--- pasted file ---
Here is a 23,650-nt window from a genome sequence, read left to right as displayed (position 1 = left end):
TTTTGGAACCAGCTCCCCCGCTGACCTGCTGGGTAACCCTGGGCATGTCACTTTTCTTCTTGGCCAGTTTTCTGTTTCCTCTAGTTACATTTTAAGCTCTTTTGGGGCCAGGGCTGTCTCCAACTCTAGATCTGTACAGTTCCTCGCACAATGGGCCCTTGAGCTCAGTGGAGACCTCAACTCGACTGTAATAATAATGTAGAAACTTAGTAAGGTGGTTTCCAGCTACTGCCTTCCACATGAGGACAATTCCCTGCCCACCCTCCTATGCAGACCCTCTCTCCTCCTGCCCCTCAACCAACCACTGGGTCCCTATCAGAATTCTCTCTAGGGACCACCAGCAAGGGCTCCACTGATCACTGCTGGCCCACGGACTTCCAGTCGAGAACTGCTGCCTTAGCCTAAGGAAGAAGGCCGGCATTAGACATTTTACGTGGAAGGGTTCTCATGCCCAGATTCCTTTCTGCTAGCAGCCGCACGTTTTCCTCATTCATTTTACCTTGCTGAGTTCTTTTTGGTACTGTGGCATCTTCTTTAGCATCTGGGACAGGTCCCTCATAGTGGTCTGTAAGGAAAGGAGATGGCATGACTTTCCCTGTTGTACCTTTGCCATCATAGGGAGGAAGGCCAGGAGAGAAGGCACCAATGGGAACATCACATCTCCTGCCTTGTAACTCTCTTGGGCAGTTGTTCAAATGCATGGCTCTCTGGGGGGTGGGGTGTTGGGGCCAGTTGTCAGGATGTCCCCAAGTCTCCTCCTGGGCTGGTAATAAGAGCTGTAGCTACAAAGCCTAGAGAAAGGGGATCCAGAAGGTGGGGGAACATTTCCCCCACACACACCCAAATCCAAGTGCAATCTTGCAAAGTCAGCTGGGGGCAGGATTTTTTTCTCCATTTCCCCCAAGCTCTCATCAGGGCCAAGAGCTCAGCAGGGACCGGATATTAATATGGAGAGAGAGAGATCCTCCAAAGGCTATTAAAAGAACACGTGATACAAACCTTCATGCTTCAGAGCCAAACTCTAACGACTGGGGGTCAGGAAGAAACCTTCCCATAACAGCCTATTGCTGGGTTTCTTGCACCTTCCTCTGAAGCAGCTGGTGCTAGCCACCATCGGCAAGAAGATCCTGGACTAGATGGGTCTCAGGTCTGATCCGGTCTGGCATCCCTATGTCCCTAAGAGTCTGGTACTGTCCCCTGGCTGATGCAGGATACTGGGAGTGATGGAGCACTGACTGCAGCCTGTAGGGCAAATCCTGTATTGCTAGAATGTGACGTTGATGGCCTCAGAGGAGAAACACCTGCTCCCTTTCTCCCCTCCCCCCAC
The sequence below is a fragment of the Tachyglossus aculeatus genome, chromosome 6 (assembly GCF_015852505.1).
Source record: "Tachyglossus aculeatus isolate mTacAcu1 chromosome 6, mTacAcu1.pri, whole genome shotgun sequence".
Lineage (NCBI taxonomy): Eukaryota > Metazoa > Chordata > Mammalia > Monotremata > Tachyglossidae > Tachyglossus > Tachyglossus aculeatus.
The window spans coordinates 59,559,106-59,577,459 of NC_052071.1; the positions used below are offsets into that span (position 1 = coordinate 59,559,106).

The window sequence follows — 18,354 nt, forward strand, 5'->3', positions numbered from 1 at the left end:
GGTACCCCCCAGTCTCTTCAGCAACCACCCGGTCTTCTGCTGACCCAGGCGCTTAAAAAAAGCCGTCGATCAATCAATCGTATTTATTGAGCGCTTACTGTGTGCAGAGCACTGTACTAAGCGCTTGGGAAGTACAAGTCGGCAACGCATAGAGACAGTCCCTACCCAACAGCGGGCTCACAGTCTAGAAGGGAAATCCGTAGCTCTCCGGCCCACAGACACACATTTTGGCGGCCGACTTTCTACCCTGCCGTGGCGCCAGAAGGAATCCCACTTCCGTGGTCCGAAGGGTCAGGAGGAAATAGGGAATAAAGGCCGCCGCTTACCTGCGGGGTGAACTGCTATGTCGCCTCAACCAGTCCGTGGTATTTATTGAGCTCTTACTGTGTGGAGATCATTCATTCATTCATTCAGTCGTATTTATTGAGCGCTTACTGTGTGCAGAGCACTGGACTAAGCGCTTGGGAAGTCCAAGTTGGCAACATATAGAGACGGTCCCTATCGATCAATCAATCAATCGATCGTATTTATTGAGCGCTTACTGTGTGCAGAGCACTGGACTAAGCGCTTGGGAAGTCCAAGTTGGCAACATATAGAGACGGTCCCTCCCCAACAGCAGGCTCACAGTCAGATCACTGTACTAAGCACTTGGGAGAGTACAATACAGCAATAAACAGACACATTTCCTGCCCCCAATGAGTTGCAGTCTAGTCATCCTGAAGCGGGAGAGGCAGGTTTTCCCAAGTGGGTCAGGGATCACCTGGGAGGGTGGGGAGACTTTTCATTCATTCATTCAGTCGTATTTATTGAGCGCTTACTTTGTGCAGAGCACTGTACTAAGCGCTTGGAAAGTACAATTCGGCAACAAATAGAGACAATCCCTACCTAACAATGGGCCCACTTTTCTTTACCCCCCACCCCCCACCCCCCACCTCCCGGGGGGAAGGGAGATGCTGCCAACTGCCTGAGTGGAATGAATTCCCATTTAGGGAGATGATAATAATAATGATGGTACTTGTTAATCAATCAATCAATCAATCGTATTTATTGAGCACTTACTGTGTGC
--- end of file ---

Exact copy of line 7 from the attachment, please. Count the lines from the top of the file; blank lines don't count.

The window sequence follows — 18,354 nt, forward strand, 5'->3', positions numbered from 1 at the left end: